(cross-post added to IE General)
"Phil Smith" <email@example.com> wrote in message news:uuKzj%23g5JHA.4672@TK2MSFTNGP05.phx.gbl...
>I typically use Firefox. I will often send someone a link such as:
> When I hit that link within Firefox, I am presented with a name and
> password dialog box, and then I get thisfile.pdf in my browser. No problem.
> However, I recently found out that this does not work with IE. The same
> link which works fine in FF fails with "Cannot find server or DNS Error."
> I can go to ftp://ftp.server.com, get my login dialog box, and am then
> presented with a list of files in the target directory, and I can click
> on any of those and open that file, but this is going to be used by busy
> impatient computer unsavvy individuals, and there will be thousands of
> files with nothing but a numeric filename to go for. This is not going
> to fly with them.
> Is there anyway to get the behavior I am looking for out of IE, which is
> a direct link to a filename residing on my FTP server, or is Firefox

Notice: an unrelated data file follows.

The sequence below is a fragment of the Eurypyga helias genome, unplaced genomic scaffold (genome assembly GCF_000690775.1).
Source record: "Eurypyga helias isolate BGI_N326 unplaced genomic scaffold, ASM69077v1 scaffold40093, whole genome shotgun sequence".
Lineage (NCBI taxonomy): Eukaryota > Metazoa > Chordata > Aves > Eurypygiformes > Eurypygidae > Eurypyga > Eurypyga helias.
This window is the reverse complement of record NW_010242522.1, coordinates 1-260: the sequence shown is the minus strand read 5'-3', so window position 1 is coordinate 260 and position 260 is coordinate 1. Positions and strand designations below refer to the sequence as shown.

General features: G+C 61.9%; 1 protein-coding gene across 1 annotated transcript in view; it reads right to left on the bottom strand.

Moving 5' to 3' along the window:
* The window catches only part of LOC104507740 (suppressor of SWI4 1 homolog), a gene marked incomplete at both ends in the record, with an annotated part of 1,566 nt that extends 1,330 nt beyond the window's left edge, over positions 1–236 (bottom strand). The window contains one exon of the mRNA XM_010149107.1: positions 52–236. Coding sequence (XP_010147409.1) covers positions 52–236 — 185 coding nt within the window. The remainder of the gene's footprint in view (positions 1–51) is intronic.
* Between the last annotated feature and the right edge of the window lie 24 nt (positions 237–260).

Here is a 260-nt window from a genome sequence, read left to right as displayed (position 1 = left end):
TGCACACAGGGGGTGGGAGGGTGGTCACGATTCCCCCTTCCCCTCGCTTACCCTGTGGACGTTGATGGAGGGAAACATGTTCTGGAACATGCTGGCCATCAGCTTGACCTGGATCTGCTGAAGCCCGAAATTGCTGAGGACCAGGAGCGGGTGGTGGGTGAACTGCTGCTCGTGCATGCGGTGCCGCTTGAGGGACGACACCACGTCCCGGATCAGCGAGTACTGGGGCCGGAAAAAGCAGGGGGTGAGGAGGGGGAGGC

> simply superior to IE in this respect?
You can't just talk about "IE" without also referring to its version
and the version of the OS it is running under.
For example, after XPsp2, FTP URLs in links or entered from
the Address bar worked differently in IE6
than in earlier versions...
(BING search for
ftp "internet explorer" featurecontrol site:support.microsoft.com language:EN
If the Web site uses the basic authentication method, Internet Explorer
automatically prompts users for a user name and a password.
and in later versions of IE a lot of FTP support moved to the OS.
<title>You cannot log on to an FTP site or you are redirected to the root folder of the FTP site in Internet Explorer 7</title>
(BING search for
ftp "internet explorer" IE7 site:support.microsoft.com language:EN
This issue occurs because of a design change in Internet Explorer 7.
So one recommended way of dealing with authentication after IE7
is using a Network Places implementation. I don't know how applicable
that would be to IE6 though.